Monday, 15 October 2018

Round 42.


There are may places where you can feel alone - in the middle of a big city amongst millions of people is perhaps the easiest, in an empty one room flat is one of the hardest.

There is a sink under the only window from which I look down onto the streets of this biggest of cities. On the ground floor is an empty carpet showroom with a For Sale sign still standing after a year; on the floor above there is storage space, also empty.

It’s six a.m.

I can’t sleep.

I had dreamed of someone I once knew. In better times I would have taken this as a sign and phoned him to check everything was ok, but I no longer have the desire, or a phone. I have no coffee either, and right now that need is the most urgent.

The early morning air is still chilly, my breath clouding a little in the weak sunshine; this is meant to be summer but so many things are disappointing today, that I hardly notice.

Stepping outside makes me feel less lonely. For a moment I am fooled into thinking myself part of something greater, before I remember that no one really cares.

I pass someone walking in the opposite direction; they are looking away.

They are walking a dog.

They have a companion and the absence surrounding me feels larger, though I smile at the dog.

And the dog looks back.

Then it stops and takes a shit.

The owner looks at it like it’s shit.

Which it is.

I walk on; there used to be a coffee shop around here someplace and I am hoping it is still there.
I feel a little disorientated, my communion with the dog has perturbed me.

Though communion is maybe too strong a word.

There used to be a church around here too but the need for communion died and the church became a bingo hall, and the bingo hall closed and it became an empty church.

The empty church was sold to someone who didn’t have much believe in anything and it became a car park.

But no one parks there, because no one comes here and so today it is just an empty space.

An empty space where the litter and the cold winds blow.

There are many places where you can feel alone, and an empty place like this is one of the worst.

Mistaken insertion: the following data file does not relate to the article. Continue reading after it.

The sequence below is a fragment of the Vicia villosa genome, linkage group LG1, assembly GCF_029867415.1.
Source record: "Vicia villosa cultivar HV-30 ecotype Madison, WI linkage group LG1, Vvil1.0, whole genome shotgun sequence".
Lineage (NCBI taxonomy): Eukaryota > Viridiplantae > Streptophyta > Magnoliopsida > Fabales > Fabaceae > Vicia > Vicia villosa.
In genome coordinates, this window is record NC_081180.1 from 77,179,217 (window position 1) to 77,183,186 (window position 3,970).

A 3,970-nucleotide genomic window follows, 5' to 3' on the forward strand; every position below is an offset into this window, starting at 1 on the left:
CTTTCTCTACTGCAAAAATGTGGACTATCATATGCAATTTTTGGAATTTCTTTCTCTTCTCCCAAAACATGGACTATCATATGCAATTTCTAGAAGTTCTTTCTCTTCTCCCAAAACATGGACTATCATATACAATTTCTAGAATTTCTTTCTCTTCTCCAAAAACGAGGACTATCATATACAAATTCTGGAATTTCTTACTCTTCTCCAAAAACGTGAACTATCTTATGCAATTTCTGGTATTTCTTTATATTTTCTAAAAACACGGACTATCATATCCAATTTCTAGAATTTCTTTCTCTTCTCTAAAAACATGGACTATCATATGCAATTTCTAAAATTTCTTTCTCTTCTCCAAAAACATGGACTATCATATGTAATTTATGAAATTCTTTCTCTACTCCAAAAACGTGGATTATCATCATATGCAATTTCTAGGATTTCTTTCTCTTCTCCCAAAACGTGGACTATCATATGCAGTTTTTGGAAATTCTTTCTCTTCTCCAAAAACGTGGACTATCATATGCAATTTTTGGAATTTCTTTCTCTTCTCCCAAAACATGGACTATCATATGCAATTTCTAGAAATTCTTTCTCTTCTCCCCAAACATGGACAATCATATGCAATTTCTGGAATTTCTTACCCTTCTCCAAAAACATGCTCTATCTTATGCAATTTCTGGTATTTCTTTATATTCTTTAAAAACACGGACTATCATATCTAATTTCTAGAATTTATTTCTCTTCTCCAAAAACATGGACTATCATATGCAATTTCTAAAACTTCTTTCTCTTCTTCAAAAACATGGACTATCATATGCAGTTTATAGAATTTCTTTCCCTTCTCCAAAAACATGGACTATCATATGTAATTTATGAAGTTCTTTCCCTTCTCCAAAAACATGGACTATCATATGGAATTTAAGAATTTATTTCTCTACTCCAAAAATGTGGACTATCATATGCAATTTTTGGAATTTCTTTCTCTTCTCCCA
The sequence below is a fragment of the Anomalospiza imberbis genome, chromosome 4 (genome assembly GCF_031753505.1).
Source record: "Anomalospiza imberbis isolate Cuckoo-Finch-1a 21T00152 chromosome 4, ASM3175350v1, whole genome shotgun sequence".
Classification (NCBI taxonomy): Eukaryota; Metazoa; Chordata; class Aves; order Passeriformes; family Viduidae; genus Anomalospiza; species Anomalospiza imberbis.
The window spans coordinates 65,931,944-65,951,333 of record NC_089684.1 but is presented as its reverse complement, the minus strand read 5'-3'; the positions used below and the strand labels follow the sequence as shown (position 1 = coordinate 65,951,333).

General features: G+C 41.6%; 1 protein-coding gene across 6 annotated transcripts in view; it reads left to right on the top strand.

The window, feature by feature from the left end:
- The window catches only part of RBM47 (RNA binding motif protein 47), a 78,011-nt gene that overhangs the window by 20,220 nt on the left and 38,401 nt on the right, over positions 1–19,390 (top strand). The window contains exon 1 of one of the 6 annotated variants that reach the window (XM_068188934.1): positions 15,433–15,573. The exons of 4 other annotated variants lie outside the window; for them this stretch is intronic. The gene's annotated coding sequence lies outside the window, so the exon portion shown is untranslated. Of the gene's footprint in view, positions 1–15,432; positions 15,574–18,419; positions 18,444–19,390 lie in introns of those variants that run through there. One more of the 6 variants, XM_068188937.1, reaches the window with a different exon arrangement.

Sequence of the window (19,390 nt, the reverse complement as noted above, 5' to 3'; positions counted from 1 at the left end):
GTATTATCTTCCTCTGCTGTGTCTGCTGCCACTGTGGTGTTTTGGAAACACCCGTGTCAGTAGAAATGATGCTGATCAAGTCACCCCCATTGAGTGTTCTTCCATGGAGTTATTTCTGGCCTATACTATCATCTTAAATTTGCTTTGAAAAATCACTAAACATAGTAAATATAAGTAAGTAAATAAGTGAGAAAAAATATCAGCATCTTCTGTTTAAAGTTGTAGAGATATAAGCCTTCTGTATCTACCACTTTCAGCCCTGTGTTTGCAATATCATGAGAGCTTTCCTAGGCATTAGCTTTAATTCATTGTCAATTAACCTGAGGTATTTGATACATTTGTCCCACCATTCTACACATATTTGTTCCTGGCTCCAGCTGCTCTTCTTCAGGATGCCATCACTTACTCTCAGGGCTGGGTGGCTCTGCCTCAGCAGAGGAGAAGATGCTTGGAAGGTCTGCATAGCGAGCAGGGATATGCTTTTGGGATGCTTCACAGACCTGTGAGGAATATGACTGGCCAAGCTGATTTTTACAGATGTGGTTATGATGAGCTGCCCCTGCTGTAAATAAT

Monday, 8 October 2018

Round 41


I’m still trying to get better at this, though you would think that it should be easier now; I have completed forty of the things after all.

But it isn’t any easier and I have been stuck on forty for a long time.

Right now I’m lying in bed, outside and inside, telling myself that this can be done, that I simply need to start writing.

I was hoping to write something yesterday, but I ended up reading instead.

Reading a very old, pages brown with age, copy of Trout Fishing in America – some of it – and then the text Rivers had sent me for comment.

I commented, hoping that it was both worthy and helpful.

Rivers is someone I don’t know very well, but something she asked me at a dinner party when we first met opened a door that not many people know exists.

She walked through it as if it had always been open.

Rivers comes from America, but we met in France, she is living here until the end of the month and then she will return.

She will see her daughter.

She must be missing her.

I miss many things, most of them inaccessible and lying far away in the past.

My mum and dad.

My dog Joey.

My first girlfriend…

Maybe I just miss my youth.

Would I go back? 

Given the chance?

Some things I would be happy not to face again.


I wonder if any of this gets any easier.

You would think it should be by now.

But it isn’t.

(friday?monday? what's in a name - the editor)

Monday, 1 October 2018

Round 40.


The man standing in the middle of the bus lane is wearing a white, two-piece judo suit. It is too hot to be wearing a white, two-piece judo suit and since he never practices judo in or outside of a bus lane, it is not altogether clear that he is aware of the white, two-piece judo suit.

Or even the bus lane.

However, he does look cool, albeit very hot.

He is listening to music with the aid of solid black headphones that cover most of the side of his head; his eyes are blue yet distant.